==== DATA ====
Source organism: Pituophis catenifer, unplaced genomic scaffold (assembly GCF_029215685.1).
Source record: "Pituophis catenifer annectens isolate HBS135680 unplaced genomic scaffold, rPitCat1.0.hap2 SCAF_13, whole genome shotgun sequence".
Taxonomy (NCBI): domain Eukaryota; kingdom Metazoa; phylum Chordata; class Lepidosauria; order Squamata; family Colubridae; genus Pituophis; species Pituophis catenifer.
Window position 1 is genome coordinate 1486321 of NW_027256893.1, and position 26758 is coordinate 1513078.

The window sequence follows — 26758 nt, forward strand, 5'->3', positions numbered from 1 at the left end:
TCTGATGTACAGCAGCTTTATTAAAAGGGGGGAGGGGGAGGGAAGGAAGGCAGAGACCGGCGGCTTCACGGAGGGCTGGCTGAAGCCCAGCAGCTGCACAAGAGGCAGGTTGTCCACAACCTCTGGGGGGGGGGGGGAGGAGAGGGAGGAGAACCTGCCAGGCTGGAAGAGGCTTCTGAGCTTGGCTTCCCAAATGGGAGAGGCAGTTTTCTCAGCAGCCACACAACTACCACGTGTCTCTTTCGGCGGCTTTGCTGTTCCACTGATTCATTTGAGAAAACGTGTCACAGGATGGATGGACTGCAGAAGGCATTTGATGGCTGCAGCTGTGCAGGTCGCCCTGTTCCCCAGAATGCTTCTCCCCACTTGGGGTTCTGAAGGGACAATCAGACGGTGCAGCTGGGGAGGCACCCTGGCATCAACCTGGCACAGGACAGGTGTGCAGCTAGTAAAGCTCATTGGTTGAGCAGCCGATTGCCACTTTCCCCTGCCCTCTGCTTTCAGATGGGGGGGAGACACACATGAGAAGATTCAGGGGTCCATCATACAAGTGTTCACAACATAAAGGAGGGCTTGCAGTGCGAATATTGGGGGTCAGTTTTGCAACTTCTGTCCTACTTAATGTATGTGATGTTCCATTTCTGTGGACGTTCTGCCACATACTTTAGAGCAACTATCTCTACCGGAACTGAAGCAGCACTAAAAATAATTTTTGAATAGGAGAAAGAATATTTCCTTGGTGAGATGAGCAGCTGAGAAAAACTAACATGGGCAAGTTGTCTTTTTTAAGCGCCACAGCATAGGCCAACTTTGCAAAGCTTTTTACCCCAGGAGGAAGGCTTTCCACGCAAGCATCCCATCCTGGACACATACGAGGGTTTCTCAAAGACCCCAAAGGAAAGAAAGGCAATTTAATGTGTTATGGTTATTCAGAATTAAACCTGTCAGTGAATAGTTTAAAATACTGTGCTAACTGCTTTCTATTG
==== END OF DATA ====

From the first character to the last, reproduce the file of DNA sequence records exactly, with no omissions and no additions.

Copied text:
Source organism: Pituophis catenifer, unplaced genomic scaffold (assembly GCF_029215685.1).
Source record: "Pituophis catenifer annectens isolate HBS135680 unplaced genomic scaffold, rPitCat1.0.hap2 SCAF_13, whole genome shotgun sequence".
Taxonomy (NCBI): domain Eukaryota; kingdom Metazoa; phylum Chordata; class Lepidosauria; order Squamata; family Colubridae; genus Pituophis; species Pituophis catenifer.
Window position 1 is genome coordinate 1486321 of NW_027256893.1, and position 26758 is coordinate 1513078.

The window sequence follows — 26758 nt, forward strand, 5'->3', positions numbered from 1 at the left end:
TCTGATGTACAGCAGCTTTATTAAAAGGGGGGAGGGGGAGGGAAGGAAGGCAGAGACCGGCGGCTTCACGGAGGGCTGGCTGAAGCCCAGCAGCTGCACAAGAGGCAGGTTGTCCACAACCTCTGGGGGGGGGGGGGAGGAGAGGGAGGAGAACCTGCCAGGCTGGAAGAGGCTTCTGAGCTTGGCTTCCCAAATGGGAGAGGCAGTTTTCTCAGCAGCCACACAACTACCACGTGTCTCTTTCGGCGGCTTTGCTGTTCCACTGATTCATTTGAGAAAACGTGTCACAGGATGGATGGACTGCAGAAGGCATTTGATGGCTGCAGCTGTGCAGGTCGCCCTGTTCCCCAGAATGCTTCTCCCCACTTGGGGTTCTGAAGGGACAATCAGACGGTGCAGCTGGGGAGGCACCCTGGCATCAACCTGGCACAGGACAGGTGTGCAGCTAGTAAAGCTCATTGGTTGAGCAGCCGATTGCCACTTTCCCCTGCCCTCTGCTTTCAGATGGGGGGGAGACACACATGAGAAGATTCAGGGGTCCATCATACAAGTGTTCACAACATAAAGGAGGGCTTGCAGTGCGAATATTGGGGGTCAGTTTTGCAACTTCTGTCCTACTTAATGTATGTGATGTTCCATTTCTGTGGACGTTCTGCCACATACTTTAGAGCAACTATCTCTACCGGAACTGAAGCAGCACTAAAAATAATTTTTGAATAGGAGAAAGAATATTTCCTTGGTGAGATGAGCAGCTGAGAAAAACTAACATGGGCAAGTTGTCTTTTTTAAGCGCCACAGCATAGGCCAACTTTGCAAAGCTTTTTACCCCAGGAGGAAGGCTTTCCACGCAAGCATCCCATCCTGGACACATACGAGGGTTTCTCAAAGACCCCAAAGGAAAGAAAGGCAATTTAATGTGTTATGGTTATTCAGAATTAAACCTGTCAGTGAATAGTTTAAAATACTGTGCTAACTGCTTTCTATTG